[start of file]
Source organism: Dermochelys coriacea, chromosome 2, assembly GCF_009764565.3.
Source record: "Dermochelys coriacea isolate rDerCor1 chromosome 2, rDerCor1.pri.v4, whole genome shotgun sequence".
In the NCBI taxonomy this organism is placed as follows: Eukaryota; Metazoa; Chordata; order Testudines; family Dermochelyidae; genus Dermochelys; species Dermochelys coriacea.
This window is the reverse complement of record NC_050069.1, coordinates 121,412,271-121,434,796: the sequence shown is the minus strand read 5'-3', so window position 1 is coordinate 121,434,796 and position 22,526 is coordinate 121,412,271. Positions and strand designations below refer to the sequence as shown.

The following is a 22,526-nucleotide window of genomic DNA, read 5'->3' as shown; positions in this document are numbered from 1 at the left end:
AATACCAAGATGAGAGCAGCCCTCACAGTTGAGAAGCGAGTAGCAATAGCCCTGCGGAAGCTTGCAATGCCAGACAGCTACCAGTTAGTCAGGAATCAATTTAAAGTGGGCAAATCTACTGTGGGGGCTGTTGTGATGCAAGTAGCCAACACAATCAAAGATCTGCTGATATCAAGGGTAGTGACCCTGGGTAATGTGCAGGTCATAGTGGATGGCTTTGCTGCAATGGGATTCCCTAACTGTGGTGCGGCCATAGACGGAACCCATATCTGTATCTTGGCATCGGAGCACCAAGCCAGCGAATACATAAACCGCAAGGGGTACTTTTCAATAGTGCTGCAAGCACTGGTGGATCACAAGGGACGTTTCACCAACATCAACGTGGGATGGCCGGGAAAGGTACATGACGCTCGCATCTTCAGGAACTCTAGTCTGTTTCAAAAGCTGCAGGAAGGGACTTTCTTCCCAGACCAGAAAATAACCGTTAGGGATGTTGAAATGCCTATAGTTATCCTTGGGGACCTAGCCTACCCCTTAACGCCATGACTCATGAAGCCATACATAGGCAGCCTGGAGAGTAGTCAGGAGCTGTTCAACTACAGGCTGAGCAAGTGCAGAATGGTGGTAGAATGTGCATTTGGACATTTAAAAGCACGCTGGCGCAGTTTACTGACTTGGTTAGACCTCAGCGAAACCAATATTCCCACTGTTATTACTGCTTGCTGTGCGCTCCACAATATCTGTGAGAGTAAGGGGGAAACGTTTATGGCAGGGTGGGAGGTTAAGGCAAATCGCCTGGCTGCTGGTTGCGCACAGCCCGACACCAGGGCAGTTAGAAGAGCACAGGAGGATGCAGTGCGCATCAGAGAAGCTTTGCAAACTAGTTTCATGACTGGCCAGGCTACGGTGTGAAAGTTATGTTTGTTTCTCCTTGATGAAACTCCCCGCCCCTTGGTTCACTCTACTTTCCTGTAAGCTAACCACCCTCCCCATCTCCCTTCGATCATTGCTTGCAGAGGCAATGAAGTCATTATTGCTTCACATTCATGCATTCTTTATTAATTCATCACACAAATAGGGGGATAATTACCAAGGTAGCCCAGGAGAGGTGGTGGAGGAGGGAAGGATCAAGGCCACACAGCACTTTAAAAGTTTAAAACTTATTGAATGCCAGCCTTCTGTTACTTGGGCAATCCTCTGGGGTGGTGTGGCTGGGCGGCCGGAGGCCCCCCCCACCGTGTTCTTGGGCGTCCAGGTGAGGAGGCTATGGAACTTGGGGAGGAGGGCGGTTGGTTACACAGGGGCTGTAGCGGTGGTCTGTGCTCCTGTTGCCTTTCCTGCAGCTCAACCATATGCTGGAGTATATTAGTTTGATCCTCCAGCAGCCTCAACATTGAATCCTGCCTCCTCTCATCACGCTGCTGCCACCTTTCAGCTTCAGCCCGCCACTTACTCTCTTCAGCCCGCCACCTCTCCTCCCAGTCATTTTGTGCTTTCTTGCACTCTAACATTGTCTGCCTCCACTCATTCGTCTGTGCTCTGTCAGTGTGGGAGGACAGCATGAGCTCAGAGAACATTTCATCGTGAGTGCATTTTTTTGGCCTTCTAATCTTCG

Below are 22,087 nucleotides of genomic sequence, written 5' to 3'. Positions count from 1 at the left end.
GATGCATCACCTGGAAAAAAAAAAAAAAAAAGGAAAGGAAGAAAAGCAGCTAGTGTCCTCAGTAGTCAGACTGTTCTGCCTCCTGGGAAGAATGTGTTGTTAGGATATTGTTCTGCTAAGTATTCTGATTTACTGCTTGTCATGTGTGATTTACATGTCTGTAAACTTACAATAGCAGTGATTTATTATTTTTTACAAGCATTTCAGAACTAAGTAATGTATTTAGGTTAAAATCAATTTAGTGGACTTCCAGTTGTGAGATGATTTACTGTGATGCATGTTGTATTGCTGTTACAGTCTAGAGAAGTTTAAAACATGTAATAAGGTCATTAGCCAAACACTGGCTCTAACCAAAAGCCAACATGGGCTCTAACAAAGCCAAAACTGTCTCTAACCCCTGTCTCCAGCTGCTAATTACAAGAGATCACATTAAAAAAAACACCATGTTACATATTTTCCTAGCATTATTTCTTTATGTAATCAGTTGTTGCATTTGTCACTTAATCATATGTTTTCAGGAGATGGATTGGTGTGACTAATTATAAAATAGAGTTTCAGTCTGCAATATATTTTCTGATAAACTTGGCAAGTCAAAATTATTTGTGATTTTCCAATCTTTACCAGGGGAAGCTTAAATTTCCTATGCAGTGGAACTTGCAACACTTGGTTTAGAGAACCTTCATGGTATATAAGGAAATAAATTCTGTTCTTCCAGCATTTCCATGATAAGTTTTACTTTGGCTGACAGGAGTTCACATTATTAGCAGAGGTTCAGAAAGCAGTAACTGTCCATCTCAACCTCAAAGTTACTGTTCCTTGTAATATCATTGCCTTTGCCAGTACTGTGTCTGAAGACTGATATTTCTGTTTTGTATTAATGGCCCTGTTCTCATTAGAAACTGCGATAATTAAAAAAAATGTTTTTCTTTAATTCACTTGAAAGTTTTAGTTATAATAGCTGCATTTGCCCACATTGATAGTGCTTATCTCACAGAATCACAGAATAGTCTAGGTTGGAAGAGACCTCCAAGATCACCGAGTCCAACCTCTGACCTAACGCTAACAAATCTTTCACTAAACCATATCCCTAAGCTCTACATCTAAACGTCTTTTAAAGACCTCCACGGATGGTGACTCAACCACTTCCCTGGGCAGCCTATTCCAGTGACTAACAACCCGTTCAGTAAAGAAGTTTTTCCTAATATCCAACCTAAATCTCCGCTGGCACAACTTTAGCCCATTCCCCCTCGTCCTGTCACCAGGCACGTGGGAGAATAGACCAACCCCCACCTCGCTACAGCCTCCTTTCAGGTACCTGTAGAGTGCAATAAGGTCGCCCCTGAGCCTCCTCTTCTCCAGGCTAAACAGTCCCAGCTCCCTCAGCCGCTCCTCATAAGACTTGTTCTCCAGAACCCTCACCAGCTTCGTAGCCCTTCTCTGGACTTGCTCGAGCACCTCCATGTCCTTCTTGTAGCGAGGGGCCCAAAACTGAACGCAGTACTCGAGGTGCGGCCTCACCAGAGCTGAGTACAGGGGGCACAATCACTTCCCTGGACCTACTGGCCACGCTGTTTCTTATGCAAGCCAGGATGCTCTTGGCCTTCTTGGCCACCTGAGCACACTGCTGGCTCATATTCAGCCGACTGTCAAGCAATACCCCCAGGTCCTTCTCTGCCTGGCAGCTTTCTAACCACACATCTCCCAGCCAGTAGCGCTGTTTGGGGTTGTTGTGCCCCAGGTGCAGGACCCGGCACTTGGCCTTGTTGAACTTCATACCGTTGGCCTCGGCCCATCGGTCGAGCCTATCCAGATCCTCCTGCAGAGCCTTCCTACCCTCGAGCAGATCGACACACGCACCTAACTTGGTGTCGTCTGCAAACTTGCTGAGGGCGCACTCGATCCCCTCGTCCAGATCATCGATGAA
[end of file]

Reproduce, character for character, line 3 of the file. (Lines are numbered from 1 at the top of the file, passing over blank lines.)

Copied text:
In the NCBI taxonomy this organism is placed as follows: Eukaryota; Metazoa; Chordata; order Testudines; family Dermochelyidae; genus Dermochelys; species Dermochelys coriacea.